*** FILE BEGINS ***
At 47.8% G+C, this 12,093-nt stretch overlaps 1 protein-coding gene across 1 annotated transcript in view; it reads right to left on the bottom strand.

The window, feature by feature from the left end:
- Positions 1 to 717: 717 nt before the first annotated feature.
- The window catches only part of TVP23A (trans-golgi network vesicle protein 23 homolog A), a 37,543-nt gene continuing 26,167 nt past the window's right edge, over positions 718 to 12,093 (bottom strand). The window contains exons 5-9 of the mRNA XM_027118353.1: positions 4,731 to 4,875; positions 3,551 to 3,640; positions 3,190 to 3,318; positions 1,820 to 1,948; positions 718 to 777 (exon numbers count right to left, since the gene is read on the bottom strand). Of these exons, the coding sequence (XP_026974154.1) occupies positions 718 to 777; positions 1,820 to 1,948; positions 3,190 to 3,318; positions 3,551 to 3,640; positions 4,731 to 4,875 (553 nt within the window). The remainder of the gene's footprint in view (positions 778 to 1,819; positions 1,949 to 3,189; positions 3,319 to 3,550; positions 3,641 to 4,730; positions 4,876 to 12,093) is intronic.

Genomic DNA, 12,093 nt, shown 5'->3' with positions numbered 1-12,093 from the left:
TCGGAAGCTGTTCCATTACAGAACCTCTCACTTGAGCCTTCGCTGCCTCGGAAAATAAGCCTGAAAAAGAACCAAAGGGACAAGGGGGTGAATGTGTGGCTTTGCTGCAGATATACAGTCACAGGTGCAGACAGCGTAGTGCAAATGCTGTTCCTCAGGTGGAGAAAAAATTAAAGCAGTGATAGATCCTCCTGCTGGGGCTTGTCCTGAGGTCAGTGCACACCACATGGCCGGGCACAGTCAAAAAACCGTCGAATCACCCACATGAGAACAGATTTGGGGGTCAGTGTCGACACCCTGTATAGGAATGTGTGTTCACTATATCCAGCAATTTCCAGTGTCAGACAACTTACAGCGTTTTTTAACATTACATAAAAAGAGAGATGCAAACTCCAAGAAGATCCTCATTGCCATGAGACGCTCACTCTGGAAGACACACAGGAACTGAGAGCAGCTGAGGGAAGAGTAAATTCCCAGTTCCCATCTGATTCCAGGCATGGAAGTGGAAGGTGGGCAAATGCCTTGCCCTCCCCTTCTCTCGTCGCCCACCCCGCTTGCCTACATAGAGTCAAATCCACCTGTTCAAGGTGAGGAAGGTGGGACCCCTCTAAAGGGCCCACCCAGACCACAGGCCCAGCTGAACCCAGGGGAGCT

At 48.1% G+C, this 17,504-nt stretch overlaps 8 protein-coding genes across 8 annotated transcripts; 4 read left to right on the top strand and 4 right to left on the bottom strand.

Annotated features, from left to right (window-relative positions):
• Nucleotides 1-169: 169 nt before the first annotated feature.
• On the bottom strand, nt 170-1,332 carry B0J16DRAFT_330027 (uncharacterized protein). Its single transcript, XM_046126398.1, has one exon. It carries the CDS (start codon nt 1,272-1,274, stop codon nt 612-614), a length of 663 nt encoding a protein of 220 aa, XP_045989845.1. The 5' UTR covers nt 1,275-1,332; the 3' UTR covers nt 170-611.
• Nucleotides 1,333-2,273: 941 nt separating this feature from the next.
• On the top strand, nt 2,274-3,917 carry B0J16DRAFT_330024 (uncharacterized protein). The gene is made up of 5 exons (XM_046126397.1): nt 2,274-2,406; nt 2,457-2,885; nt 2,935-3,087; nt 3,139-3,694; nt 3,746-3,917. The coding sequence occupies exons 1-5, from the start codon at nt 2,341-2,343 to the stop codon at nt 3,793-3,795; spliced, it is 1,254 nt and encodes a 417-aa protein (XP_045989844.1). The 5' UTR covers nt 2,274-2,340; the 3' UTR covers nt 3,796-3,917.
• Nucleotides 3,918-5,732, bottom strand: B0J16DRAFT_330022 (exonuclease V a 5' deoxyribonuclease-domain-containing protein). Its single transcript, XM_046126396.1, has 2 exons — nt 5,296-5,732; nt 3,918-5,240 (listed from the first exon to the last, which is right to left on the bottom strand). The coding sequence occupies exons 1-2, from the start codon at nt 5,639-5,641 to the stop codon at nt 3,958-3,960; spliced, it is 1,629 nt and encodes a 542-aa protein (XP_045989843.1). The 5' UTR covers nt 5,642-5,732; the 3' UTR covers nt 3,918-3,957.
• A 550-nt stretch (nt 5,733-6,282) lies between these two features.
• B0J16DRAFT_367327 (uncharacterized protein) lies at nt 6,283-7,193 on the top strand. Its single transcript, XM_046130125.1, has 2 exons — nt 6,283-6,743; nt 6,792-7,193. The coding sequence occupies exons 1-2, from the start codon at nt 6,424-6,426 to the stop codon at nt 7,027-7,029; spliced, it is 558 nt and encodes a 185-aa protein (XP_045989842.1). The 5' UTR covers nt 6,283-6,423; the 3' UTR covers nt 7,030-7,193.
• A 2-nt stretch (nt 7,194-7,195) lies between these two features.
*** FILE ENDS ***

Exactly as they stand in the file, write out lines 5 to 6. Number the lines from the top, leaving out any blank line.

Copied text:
Genomic DNA, 12,093 nt, shown 5'->3' with positions numbered 1-12,093 from the left:
TCGGAAGCTGTTCCATTACAGAACCTCTCACTTGAGCCTTCGCTGCCTCGGAAAATAAGCCTGAAAAAGAACCAAAGGGACAAGGGGGTGAATGTGTGGCTTTGCTGCAGATATACAGTCACAGGTGCAGACAGCGTAGTGCAAATGCTGTTCCTCAGGTGGAGAAAAAATTAAAGCAGTGATAGATCCTCCTGCTGGGGCTTGTCCTGAGGTCAGTGCACACCACATGGCCGGGCACAGTCAAAAAACCGTCGAATCACCCACATGAGAACAGATTTGGGGGTCAGTGTCGACACCCTGTATAGGAATGTGTGTTCACTATATCCAGCAATTTCCAGTGTCAGACAACTTACAGCGTTTTTTAACATTACATAAAAAGAGAGATGCAAACTCCAAGAAGATCCTCATTGCCATGAGACGCTCACTCTGGAAGACACACAGGAACTGAGAGCAGCTGAGGGAAGAGTAAATTCCCAGTTCCCATCTGATTCCAGGCATGGAAGTGGAAGGTGGGCAAATGCCTTGCCCTCCCCTTCTCTCGTCGCCCACCCCGCTTGCCTACATAGAGTCAAATCCACCTGTTCAAGGTGAGGAAGGTGGGACCCCTCTAAAGGGCCCACCCAGACCACAGGCCCAGCTGAACCCAGGGGAGCT